And in case you needed more proof – heres a Crosswalk button without its cover – and you can clearly see that theres nothing behind it! The only button that gets pressed inside is the one underneath.

inside german crosswalk button berlin innenleben ampel knopf

 So the next time you’re standing in front of a pedestrian traffic light – don’t bother pushing the non existent button. But do give the secret button a push and see what happens.

Red Light Fines – And A Very German Lifehack

And before we end this educational story – let us gift you with another vital piece of information. Crossing a red pedestrian light in Germany is not a crime – it is considered an “Ordnungswidrigkeit” – a minor offense / administrative offense akin to a parking ticket. You can however get a €5 fine if you are caught by the police crossing a pedestrian red light. If you cross a red pedestrian light and cause an accident, the fine is doubled to €10. Again – the police have to catch you in the act though.

There is one trick that you can employ to cross the street with a red light without risking a fine though: The law / fine only applies if you cross the street between the white lines of a pedestrian crossing. If you cross the street during a red light (without causing an accident), all you need to do is walk outside of the white lines and you will be all clear – legally speaking.

 *PS* – As was pointed out in the comments bellow – id like to make clear that not all traffic light buttons are useless. Some specifically say “Bitte Drücken” – Please Push. You will need to push the Button or else the pedestrian light wont turn green. But unless the button says you should press it, chances are high it wont do anything.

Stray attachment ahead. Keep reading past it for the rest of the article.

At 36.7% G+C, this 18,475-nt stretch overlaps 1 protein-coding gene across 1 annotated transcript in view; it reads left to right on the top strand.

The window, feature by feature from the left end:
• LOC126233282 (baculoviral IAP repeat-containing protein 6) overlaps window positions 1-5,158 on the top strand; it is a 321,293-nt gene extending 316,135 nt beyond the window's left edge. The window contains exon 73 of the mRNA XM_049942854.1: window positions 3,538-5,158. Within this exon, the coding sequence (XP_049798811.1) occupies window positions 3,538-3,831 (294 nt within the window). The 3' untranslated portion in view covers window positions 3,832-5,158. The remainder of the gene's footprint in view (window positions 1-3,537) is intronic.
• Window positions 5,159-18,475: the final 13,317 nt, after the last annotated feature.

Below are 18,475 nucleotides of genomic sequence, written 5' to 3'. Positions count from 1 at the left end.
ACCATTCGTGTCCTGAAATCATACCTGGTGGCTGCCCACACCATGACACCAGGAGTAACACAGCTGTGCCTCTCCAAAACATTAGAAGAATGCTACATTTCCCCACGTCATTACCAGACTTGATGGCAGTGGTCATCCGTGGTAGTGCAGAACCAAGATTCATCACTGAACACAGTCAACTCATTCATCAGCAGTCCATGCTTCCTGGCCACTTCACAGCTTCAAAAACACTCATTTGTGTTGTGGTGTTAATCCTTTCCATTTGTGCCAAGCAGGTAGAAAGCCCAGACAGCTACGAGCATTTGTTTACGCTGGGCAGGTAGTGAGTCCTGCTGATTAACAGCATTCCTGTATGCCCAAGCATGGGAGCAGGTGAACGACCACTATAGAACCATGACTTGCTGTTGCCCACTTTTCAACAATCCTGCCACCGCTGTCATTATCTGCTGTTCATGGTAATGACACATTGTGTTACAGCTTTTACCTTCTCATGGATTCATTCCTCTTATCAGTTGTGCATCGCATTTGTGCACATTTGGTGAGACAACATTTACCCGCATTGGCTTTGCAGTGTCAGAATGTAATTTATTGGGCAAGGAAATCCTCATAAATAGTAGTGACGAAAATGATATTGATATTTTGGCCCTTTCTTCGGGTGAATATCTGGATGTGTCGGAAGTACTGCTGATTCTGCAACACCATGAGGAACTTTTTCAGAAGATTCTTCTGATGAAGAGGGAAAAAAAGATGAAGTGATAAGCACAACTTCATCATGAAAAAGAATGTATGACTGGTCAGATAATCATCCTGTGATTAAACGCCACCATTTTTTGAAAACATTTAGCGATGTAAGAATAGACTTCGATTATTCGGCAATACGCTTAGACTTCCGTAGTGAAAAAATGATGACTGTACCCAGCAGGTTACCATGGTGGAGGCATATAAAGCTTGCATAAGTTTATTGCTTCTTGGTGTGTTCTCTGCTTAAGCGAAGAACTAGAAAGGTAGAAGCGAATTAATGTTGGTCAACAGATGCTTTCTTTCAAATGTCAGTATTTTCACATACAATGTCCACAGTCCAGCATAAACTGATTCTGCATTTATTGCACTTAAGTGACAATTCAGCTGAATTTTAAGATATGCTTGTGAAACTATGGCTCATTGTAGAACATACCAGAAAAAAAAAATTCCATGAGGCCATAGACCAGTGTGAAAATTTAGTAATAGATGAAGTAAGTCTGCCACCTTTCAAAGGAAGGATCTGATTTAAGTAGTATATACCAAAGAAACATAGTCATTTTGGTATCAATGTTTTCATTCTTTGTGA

1. Interesting post here… although I have seen one or two bike left-turn lanes with their own buttons to push… do those work, or is that just a waste of money?

    I always press the secret buttons, although often I touch the ones that make it louder simply because I am usually listening to music at the same time so that way I hear when the light changes. Didn’t know about the codes on the bottom though. I’ll definitely have to pay closer attention!

  2. I definitely learned something new from your article — I didn’t know that those “secret” buttons for the visually impaired have coded information about the crossings. I will look for those. I also like the photo you took of one of these buttons from underneath. Thanks!

    I do want to point out that parts of your article make it sound (to me at least) like NONE of the yellow boxes at Berlin’s pedestrian crossings make the light change faster. I don’t think this was your intention, as you mentioned that while some of the boxes are for the visually impaired, there are also the “Großflächendrucktaste” — which are for all pedestrians to tell the lights “I’m here.” In my experience, these do actually affect the traffic lights.

    In fact, I’ve sometime arrive at a mid-block crossing where several people have already been waiting… and waiting… because each person assumed that someone else had already pushed the button… and when I finally press the button, the “walk” signal appears shortly thereafter. One example is the tram stop at Warschauer Straße station, which has a set of traffic lights for cars and bikes that are always green unless pedestrians needs to cross to or from the tram station — there is no vehicular cross traffic. The bike lane traffic lights mentioned by @natalye are another example.